Monday, 12 April 2010

Getting it right

Should a CE-blog report Hungarian affairs?

Conductive World's earlier posting on the Hungarian General Election included a mistaken statement of which party came second and whch third.

Lászlo Szögecki was quick off the mark with a published Comment to correct me:

Jobbik took the third place. Second place is taken by MSZP the former government "giver" party. There was not much different between their election results though.

Anna Ancsur Szabo has similarly pointed out the error of my ways, on Facebook.

Should one mention it at all?

Anna also raises there a further, more general question

I'm not sure its a good idea to post such articles, especially not on a CE site, unless you really have a deep insight into the Hungarian political and social circumstances.

I do not agree with Anna on this but I think that she has a point to make. For those who do not partake in Facebook, here is what I wrote there in response, in defence of my own position:

Apologies for my miscall of second place and thanks to all those who have corrected me over this simple and embarrassing factual point!. In a way, I guess, it doesn't matter too much because of Fidesz's overwhelming landslide, and the context of the low turn-out.. Preliminary results indicate that Fidesz had won 206 seats in the 386-member parliament, the Socialists (the outgoing government) 28, and Jobbik 26. The LMP trailed with five. You are very right, Anna, I certainly do not 'really have a deep insight into the Hungarian political and social circumstances'. I do not even understand the politics of my own country which, next to Hungary's, seem pellucid.. Those who would like a quick peep (in English) at Hungary's, through the eyes of Hungarian commentators, might try:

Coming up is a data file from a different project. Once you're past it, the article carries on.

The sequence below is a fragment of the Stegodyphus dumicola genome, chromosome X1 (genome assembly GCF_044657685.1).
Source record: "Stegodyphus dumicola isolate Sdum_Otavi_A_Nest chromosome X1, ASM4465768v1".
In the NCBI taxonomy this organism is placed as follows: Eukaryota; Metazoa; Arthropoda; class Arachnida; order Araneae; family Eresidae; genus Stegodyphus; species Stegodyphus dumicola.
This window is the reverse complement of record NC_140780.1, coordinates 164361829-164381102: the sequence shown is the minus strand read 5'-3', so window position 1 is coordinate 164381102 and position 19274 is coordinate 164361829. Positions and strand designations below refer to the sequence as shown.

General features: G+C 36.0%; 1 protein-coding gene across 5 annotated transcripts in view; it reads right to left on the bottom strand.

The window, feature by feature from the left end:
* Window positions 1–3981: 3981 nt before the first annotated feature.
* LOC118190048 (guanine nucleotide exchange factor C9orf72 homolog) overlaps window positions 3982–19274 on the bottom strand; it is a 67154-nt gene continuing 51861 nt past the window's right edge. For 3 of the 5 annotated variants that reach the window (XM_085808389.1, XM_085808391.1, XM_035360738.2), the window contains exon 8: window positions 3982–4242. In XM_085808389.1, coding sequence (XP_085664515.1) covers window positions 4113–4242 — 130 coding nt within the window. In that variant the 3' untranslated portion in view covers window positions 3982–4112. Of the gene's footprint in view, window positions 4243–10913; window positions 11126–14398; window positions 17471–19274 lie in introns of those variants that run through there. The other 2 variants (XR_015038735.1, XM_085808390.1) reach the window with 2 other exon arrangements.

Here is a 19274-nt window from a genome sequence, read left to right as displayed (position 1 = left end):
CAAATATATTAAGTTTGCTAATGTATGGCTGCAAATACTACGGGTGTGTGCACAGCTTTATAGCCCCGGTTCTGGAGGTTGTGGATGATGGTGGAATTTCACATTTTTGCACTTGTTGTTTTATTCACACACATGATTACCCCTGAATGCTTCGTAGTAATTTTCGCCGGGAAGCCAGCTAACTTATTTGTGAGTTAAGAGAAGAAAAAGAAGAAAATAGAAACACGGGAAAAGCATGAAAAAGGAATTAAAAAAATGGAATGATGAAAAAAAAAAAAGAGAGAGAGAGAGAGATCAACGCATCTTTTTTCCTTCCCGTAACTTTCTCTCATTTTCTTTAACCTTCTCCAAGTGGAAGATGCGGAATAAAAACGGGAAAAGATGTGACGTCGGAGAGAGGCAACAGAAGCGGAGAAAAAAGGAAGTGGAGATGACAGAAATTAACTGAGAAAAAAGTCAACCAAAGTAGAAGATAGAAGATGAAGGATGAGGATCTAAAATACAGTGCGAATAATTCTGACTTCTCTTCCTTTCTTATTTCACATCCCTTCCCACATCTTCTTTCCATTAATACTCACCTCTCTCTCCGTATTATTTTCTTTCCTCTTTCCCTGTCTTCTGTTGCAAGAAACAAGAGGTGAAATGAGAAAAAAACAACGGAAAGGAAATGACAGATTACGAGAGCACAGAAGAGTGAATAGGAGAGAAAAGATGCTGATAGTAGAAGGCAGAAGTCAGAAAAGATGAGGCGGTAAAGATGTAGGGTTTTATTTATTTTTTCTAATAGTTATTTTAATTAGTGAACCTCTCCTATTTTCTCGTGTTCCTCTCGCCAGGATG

As for the question of whether it a good idea to post such articles, especially not on a CE site, I beg to differ. The overwhelming majority of the conductor labour force around the world is Hungarian, the even greater bulk of those who employ them is not. Putting aside often expressed complaints that employers have little 'feel' for their vital Hungarian staff, there is the sheer vulnerability of this whole situation. Twenty years ago political change in Hungary radically changed the nature of the then tiny international CE movement. Even today, the international movement is not so big and robust that it might not be open to disproportionate knock-on effects from social/political change in Hungary.

What do others think?

Well, what?

Previous post on this topic

1 comment:

  1. Interested in the UK election? Here's a blog that you might not know that views it all from a different angle: